A dissatisfied, bored Vizsla is a destructive dog. Typically, boredom will manifest in the worst kinds of outlets, like ripping up furniture. If they bark, it will often come beforehand to let you know they need attention.
Vizslas will bark during play or even when the idea of play crosses their mind. Barking in training classes is a perfect example of when a Vizsla might bark out of excitement. Seeing other dogs and wanting to play, they’ll bark if they’re stuck sitting in one place on a lead. The same anticipatory barking might happen while you’re grabbing a leash to go outside or when you get home from work.
How to Keep Your Vizsla from Barking
Socialization and proper exercise are fundamental with any dog, and they’ll help tremendously in keeping your Vizsla from barking. Being such a resigned breed, they won’t bark out of unnecessary aggression, making it easier to help them through various potentially distressing situations. More socialization with dogs and exposure to novel stimuli will make them less likely to bark out of fear or alertness.
Preventing actions from happening should reduce your dog’s desire and reflex to do them. If your dog gets agitated and gets ready to bark as someone approaches the door, pull them away with the “come” command or have them focus on a toy. Get them out of the habit of barking by diverting their attention elsewhere.
Ignore the Behavior
Attention-seeking is a common reason Vizslas bark at their owners. As a learned behavior, ignoring the barking becomes critical to avoid reinforcing it. Look away, walk away, and act indifferent. Once the barking ends, you can engage and reward your dog for being quiet.
Although you should ignore the barking behavior, you can’t always brush off the reason behind it. If your Vizsla is barking at night because they need to go to the bathroom, you can’t act like they don’t exist and expect everything to turn out well.
When you can’t ignore the reason, you can at least avoid rewarding the barking. For instance, the late-night potty break should be quick, deliberate, and unceremonious. Ideally, you’ll get used to the timing and understand what’s sparking the barking so you can address it before it happens.
Training at Home
Crate training and basic commands can make all the difference in overcoming specific barking causes. Creating a sense of comfort and safety in the crate can help your dog get used to your absence and curtail any anxiety-related barking.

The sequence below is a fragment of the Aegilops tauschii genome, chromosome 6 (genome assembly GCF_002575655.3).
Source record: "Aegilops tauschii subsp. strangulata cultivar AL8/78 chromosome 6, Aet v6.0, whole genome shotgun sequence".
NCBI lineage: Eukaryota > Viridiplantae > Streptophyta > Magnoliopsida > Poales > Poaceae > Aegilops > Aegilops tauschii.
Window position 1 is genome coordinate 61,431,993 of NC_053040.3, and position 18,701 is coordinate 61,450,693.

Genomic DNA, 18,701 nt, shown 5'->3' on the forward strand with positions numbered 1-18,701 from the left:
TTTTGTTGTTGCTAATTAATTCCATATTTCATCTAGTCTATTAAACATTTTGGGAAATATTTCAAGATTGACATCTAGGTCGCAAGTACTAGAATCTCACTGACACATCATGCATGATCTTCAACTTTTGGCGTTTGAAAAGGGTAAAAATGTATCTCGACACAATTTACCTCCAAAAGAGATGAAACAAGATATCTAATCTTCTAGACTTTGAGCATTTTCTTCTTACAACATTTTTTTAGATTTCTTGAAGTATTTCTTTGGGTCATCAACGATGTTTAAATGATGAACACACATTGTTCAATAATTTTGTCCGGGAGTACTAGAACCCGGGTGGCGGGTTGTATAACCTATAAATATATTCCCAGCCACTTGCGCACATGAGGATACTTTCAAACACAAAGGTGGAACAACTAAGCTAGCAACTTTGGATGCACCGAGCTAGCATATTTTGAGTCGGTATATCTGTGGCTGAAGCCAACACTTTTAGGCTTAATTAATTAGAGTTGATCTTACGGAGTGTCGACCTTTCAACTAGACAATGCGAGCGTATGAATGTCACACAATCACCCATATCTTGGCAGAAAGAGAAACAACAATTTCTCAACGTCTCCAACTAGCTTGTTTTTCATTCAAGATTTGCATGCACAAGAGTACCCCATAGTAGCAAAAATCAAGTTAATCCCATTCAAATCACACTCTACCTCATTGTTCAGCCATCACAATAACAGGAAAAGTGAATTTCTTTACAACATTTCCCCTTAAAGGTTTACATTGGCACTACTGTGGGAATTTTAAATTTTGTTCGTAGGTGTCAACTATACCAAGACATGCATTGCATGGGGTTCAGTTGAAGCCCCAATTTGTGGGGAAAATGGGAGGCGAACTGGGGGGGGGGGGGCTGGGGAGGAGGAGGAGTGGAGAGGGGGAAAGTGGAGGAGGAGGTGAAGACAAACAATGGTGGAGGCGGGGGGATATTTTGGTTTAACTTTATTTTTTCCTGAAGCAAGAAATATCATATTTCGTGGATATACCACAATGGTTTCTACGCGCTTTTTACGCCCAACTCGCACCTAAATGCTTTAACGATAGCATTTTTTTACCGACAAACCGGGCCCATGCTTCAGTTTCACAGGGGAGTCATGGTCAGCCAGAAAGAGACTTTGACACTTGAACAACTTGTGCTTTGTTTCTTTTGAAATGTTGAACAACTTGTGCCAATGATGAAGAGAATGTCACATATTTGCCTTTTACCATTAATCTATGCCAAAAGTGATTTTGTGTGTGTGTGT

Build positive associations with the crate, and gradually increase your time away from your dog while keeping them crated. They’ll whine and whimper initially but eventually become accustomed to spending several hours alone.
Frustration is another potential cause of the barking, which is where commands can teach patience and manners. Vizslas will want to engage other dogs in play or speak up if they see something interesting on the other side of a fence. If they feel like someone is denying them something they want, they’ll bark in protest.
Teaching your Vizsla to “come” or “sit” gives you the option to direct your dog when they begin showing frustration or excitement. Cutting more to the point, you can also teach a “quiet” command to get them to pipe down.
Consider a trainer when you’re not getting results from your efforts to cull the barking episodes. A professional can provide the direction your dog requires and the support you need to reinforce positive habits in the home. It’s also another excellent socialization opportunity. Given the Vizsla’s trainability, you should see fast and reliable results.
Vizslas can show exceptional grace around others, and their non-aggressive demeanor lends to a relatively mild amount of barking. Still, they’ll have no issue finding a reason to get vocal, whether it’s someone walking up the driveway or your lack of adequate attention. Find the patterns in why your Vizsla barks a lot, and give them the attention and training they need to keep calm and quiet down.